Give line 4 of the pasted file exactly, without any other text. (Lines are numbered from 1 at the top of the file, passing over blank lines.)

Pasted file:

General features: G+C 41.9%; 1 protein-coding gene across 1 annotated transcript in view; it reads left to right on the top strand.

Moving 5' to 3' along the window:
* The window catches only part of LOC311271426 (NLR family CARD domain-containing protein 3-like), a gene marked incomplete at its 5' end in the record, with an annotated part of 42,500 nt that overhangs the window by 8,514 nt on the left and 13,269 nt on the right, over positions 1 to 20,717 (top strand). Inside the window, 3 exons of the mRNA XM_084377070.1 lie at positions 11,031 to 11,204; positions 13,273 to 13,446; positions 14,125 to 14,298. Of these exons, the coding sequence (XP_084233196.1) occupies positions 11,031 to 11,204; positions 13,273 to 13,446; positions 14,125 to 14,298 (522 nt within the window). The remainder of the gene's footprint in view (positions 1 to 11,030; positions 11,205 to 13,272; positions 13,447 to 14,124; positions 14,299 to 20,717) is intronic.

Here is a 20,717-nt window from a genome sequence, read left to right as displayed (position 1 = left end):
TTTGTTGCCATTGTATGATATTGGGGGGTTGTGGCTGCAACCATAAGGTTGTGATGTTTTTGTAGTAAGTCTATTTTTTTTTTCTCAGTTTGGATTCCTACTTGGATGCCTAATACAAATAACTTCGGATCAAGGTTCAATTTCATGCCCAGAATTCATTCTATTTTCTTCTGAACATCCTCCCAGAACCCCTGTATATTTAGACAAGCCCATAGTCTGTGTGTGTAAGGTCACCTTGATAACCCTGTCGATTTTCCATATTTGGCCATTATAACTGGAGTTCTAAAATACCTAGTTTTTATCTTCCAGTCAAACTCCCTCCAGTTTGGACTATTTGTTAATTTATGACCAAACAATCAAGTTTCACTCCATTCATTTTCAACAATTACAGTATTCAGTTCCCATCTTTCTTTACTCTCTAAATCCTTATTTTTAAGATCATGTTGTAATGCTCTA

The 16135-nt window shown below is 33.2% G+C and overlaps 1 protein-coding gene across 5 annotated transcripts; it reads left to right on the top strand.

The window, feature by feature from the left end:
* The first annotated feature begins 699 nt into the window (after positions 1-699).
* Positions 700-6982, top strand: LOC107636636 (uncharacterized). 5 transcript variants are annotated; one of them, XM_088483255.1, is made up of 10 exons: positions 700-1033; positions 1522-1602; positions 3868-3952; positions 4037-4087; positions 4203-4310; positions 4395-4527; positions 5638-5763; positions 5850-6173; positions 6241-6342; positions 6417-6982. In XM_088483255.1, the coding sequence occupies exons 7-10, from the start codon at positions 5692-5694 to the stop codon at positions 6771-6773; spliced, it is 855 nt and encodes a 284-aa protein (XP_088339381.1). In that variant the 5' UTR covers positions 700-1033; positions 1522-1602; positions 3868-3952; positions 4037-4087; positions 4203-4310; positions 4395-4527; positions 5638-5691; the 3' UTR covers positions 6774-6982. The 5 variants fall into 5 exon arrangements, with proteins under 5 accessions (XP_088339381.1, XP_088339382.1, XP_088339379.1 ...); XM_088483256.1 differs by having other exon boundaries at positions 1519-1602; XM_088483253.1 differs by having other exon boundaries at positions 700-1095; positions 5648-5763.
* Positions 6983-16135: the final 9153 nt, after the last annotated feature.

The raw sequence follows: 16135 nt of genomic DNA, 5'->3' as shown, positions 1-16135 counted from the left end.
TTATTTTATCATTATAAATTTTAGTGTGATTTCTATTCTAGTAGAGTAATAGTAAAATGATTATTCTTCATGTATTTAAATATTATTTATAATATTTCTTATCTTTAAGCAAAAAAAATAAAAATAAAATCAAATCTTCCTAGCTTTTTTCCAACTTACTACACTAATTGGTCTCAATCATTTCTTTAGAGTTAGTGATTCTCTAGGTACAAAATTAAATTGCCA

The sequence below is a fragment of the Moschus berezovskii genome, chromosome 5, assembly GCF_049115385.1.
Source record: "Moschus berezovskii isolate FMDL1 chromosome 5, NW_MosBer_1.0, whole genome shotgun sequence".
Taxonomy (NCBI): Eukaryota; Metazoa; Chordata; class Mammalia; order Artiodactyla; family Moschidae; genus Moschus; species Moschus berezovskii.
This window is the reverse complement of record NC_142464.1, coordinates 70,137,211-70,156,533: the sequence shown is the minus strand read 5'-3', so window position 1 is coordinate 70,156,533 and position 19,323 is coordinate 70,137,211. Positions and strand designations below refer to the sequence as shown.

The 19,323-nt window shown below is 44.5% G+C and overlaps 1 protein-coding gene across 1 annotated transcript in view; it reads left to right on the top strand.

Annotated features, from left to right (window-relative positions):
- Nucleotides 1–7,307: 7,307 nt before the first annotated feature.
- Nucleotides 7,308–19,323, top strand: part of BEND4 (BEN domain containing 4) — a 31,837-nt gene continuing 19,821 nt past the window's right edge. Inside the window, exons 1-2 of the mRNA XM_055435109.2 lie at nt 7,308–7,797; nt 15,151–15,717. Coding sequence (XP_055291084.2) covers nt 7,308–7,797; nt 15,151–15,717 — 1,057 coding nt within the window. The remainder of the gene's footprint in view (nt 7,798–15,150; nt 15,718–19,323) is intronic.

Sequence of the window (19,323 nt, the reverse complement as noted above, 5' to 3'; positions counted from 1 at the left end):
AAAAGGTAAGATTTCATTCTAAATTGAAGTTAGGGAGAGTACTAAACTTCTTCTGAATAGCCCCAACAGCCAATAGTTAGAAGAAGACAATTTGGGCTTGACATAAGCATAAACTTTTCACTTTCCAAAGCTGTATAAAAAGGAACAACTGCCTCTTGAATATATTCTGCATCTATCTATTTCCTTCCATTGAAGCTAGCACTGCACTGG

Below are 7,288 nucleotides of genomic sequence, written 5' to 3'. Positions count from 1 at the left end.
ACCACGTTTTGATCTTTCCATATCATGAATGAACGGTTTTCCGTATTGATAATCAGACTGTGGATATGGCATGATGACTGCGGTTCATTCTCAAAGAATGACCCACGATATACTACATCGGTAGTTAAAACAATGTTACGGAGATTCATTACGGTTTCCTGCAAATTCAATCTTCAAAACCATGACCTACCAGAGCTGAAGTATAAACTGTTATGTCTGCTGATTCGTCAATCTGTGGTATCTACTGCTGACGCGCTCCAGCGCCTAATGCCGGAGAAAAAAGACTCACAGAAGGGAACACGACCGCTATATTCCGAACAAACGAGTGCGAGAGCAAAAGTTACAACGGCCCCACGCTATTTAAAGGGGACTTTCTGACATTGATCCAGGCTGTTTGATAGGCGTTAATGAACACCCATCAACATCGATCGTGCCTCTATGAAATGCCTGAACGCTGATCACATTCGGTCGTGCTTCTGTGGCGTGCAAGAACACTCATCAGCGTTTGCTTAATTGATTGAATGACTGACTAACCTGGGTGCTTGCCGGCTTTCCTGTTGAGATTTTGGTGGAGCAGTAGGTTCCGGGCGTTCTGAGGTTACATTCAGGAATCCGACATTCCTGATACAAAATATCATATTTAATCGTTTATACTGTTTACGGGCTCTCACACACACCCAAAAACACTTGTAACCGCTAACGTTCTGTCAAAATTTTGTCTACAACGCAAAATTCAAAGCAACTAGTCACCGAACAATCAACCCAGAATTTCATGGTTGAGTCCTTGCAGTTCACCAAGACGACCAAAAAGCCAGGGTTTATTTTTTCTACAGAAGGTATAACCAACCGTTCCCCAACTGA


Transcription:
Here is a 20,717-nt window from a genome sequence, read left to right as displayed (position 1 = left end):